Applications now open for Multnomah Youth Commission
The Multnomah Youth Commission, a long-standing pillar in Multnomah County, is now opening applications for the 2022-2023 school year.
Members must be between the ages of 13-21, and live, work, go to school, or attend an out-of-school program in Multnomah County.
Applications for the commission are due at 5 p.m. April 18 and can be found on the Multnomah Youth Commission site.
Multnomah Youth Commission acts as the official youth policy body for the city of Portland and Multnomah County and has served as such for just over 25 years. Created to amplify youth voices, and create policy recommendations, it has formed subcommittees to focus on specific issues. It currently has three subcommittees for new and returning members to choose from, as well as leadership positions within the commission.
Currently, the three subcommittees are: transit equity and environmental advocacy (also known as TEEA), education/youth voice, and youth against violence (also known as YAV). Although the commission is split into three groups, each subcommittee meets weekly and the whole commission meets every two weeks.
Ahlam Osman serves on MYC's office of diversity and is a program aide with the Youth Commission..
Osman said a different and exciting MYC emerged during COVID-19. "We're now able to meet together a little bit before our meetings and give updates outside of our committees," Osman said, explaining the meeting structure while talking about the Tuesday meetings each subcommittee shares. "Virtual meetings were a lot more accessible to many members."
With coronavirus cases on a steady downward trend, staff plans for a transition into a hybrid model for meetings this month. Osman explained the decision to begin the transition after two years of virtual meetings was not made lightly, or without youth input. For the safety of all staff and youth present, masks will still be required during meetings for the time being.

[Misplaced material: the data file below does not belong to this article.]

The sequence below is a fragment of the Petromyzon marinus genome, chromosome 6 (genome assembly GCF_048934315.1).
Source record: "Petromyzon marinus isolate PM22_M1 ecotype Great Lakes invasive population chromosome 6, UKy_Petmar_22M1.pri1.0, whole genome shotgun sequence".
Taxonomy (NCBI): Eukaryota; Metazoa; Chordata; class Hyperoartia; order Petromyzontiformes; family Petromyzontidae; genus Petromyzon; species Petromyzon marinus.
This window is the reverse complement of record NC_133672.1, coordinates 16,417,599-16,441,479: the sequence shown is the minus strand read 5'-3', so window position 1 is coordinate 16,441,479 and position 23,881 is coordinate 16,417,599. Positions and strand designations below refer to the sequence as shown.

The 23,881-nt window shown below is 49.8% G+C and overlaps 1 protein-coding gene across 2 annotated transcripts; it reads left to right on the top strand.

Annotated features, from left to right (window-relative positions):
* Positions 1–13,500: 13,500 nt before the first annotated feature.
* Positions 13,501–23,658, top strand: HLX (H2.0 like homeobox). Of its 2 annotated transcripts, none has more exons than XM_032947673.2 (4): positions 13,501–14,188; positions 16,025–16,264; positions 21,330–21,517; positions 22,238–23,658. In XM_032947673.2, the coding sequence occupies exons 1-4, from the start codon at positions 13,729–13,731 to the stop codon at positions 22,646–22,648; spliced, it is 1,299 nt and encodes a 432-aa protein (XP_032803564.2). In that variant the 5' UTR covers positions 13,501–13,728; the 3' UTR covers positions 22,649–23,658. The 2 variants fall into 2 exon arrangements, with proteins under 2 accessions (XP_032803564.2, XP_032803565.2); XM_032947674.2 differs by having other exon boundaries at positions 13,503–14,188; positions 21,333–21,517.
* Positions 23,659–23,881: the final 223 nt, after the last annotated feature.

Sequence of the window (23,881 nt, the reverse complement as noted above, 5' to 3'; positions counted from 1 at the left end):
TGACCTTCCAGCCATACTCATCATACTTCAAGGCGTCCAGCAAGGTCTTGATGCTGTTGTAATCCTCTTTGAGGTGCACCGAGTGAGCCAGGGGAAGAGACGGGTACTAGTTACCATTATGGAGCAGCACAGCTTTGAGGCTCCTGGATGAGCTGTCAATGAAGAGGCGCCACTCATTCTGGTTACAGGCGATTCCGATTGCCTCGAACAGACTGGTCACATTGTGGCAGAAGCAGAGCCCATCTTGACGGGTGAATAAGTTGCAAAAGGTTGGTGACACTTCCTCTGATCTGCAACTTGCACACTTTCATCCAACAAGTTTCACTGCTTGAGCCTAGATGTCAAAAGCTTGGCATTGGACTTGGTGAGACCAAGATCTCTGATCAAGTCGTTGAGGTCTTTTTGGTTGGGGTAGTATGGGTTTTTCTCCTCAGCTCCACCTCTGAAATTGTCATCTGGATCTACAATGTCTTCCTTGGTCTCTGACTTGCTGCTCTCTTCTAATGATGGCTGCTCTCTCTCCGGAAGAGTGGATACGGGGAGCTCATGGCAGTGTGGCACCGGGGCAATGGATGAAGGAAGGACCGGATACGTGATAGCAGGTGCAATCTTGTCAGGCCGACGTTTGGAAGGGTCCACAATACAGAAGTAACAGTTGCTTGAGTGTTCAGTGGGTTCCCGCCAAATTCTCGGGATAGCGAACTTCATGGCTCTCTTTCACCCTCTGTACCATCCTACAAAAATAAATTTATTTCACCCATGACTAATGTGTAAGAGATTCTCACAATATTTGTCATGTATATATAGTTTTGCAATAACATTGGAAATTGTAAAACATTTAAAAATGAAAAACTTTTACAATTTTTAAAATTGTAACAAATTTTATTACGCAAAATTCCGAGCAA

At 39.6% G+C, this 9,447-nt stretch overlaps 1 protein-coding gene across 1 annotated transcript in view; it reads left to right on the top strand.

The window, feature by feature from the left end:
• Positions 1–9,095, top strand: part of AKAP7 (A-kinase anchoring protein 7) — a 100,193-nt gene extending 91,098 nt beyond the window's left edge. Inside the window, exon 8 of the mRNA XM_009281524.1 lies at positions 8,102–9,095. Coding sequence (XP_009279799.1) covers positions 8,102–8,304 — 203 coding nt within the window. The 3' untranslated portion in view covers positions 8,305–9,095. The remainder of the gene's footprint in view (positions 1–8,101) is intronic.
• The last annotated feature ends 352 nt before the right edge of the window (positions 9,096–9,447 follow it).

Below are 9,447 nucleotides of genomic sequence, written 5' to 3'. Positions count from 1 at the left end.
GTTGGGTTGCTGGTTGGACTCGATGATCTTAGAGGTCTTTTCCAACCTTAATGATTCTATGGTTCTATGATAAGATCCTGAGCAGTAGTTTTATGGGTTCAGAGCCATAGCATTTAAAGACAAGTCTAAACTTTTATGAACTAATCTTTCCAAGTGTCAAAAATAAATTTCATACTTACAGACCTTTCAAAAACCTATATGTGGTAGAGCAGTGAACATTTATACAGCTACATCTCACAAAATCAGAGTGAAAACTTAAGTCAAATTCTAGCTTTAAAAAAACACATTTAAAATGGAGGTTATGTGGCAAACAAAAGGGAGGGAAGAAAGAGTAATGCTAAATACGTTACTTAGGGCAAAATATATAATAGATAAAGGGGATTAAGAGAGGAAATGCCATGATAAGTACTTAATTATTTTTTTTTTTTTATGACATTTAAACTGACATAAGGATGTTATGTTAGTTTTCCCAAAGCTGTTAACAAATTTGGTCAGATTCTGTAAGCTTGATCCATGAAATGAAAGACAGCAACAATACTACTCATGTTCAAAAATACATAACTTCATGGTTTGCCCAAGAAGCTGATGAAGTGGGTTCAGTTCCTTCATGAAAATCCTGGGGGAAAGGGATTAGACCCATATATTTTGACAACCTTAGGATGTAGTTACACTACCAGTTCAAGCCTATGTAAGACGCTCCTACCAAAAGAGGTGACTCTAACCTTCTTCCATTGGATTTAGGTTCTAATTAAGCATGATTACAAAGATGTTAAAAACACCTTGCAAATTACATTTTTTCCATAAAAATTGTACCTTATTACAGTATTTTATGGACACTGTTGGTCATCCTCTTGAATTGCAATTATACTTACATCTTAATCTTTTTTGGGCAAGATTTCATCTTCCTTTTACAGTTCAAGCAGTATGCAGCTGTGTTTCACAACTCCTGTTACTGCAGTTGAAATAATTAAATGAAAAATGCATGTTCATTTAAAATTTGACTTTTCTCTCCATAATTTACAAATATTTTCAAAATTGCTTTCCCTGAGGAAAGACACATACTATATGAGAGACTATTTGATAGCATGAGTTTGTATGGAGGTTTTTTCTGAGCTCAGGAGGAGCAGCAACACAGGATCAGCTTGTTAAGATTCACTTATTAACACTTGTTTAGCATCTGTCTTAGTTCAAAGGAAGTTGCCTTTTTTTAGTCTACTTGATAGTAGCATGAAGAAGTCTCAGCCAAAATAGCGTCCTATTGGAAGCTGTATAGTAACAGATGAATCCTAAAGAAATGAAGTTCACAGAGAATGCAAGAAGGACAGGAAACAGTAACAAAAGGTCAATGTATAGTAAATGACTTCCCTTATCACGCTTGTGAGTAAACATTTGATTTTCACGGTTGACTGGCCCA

A typical non-COVID year would host adult-youth partnerships, offer food at meetings served family-style and retreats at the beginning of each year where members can form connections. A three-day retreat is planned with MYC's summer committee where members learn about what it means to be volunteers for the county, important terminology that will aid them in their work and life, and get a first taste for the work ahead of them.
"I remember my first year in MYC, I was so scared of talking in front of people. After almost three full years of being here I have gained so much leadership experience, and I've even gotten to talk to people in higher positions," said Daniel Interian, 18, a senior at Reynolds High School and MYC co-chair.
Interian said he's seen many benefits in deciding to take a leap and join MYC. On the adult side, "you get to learn more about government and how that works, and learn how to plan accordingly for anything," Interian noted.
Osman shared similar opinions.
Meant as a pillar of change and professionalism, MYC recognizes that youth are just that: youth. There is an emphasis on asking for help and learning new things, often observed by many members, Osman said.
"We want people from every ethnicity, age, disability, and different economic statuses to apply," Osman said. "We are a board that makes decisions for everyone and values everyone's unique perspective. It is not just about representation; it is about having everyone be able to decide and have their voices at the table.
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